So far, three prototypes of the helicopter have been made. The first flew in September 2016, the second in May 2017 and the third in December 2018. HAL has also made a ground test vehicle (GTV), which does not fly. All systems are tested on the GTV before those are put on the helicopter. HAL has also completed sea trials and hot weather trials.

Another challenge that HAL faced was the shortage of integrated circuits that are imported from Taiwan and other countries. “Once semiconductor manufacturing picks up in India, then we can aim towards a higher level of indigenisation. The manufacturing facility in Tumakuru near Bengaluru is expected to be operational soon. More than 100 designers are currently working on the project,” said Dunna.

HAL got the initial operational clearance from the Air Force in February 2020 and from the Army in February 2021. The Army, however, wanted some more improvements in the rudder margin, which plays a major role in controlling the yawing motion of a helicopter. After incorporating the changes, HAL completed the test flights. Pilots and engineers from the Army and the Air Force tested the helicopters at the base camp in Leh and at the Amar helipad, which, at 19,000ft, is among the highest helipads in the world. After the successful conclusion of the tests, HAL is adding features such as emergency float system and automatic flight control system.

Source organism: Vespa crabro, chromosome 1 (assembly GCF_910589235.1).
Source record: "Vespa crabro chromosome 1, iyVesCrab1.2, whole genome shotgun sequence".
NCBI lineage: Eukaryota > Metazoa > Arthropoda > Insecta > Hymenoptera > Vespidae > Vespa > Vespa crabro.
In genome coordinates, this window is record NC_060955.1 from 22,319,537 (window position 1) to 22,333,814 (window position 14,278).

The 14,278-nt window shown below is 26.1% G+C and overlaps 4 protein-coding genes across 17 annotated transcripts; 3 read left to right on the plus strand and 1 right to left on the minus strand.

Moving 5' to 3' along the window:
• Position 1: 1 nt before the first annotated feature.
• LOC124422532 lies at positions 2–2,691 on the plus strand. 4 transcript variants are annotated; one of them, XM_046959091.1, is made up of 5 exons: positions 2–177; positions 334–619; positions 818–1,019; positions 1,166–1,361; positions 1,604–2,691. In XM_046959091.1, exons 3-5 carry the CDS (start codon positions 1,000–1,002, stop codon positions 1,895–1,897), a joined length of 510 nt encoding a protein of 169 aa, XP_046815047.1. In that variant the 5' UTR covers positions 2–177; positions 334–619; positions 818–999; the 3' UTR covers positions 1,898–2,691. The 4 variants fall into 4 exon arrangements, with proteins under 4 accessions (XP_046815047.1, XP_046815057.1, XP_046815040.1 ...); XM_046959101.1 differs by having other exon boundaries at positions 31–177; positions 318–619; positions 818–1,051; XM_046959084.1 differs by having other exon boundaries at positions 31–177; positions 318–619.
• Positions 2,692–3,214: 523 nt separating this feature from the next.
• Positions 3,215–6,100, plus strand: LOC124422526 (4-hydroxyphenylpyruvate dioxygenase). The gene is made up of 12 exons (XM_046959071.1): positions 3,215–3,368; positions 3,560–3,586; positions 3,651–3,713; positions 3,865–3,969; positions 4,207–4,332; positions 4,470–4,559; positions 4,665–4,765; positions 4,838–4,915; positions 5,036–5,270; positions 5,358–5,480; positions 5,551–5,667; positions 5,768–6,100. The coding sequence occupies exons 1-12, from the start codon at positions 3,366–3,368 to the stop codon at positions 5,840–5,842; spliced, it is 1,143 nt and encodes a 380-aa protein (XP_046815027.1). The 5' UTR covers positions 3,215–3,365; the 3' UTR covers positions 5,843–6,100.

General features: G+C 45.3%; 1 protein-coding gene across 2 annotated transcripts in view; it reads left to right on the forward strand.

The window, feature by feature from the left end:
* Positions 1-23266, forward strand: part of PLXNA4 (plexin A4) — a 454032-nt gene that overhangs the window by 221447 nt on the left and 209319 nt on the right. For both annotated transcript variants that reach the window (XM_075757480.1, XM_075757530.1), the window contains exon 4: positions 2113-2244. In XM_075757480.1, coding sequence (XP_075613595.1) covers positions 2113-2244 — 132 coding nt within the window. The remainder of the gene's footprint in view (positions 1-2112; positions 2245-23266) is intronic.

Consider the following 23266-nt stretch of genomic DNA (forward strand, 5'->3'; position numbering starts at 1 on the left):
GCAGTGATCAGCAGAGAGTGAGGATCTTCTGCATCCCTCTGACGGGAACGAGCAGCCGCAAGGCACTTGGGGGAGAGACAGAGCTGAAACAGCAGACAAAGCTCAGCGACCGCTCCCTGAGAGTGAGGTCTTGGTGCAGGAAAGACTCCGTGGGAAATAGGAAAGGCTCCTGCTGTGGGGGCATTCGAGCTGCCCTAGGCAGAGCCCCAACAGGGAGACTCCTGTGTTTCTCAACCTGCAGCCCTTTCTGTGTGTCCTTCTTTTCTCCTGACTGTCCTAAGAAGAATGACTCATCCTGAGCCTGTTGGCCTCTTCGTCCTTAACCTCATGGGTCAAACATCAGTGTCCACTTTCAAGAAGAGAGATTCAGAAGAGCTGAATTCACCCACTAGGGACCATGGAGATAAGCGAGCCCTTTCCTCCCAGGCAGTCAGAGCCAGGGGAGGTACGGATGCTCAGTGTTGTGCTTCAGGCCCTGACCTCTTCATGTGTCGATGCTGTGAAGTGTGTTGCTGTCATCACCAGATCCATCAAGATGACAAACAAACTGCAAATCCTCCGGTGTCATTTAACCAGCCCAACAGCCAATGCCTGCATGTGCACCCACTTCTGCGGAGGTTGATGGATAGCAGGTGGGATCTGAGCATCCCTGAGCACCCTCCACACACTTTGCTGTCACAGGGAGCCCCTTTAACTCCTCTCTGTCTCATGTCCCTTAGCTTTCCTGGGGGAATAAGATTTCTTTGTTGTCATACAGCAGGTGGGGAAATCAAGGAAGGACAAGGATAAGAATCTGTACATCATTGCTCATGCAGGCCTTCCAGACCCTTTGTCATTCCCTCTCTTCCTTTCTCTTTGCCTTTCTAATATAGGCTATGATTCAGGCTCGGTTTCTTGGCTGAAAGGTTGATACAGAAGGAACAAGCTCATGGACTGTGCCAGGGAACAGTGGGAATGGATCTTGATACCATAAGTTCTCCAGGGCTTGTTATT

“Though the final order has not yet come in, we have been tasked to give the first helicopter in August. The Air Force and the Army have given us the letter of intent for 12 helicopters (limited series production). Once that is over, the actual order will come in for the remaining helicopters. We are going ahead and investing our own funds to build these helicopters,” said Chatterjee.

Aviation experts are hopeful that the LUH would revolutionise India’s defence capabilities. “Indian forces need a chopper that can operate at 20,000ft. Such high altitudes pose challenges like the prevalent air density that thins out, allowing only a few rotorcraft in the world to operate,” said Linganna. “The ‘two-segmented blade’ adopted for the first time on the LUH rotor system offers a compact folded dimension. It can fold the blades within seven minutes and can also be used in aircraft carriers. It could be a game changer.”

The three-ton LUH can operate at 20,000ft above sea level

Up to 6 passengers can be accommodated

It can carry around 75kg at the peak of its operational ceiling

The LUH’s top speed is 240kmph

First LUH will be delivered in August to mark the 75th Independence Day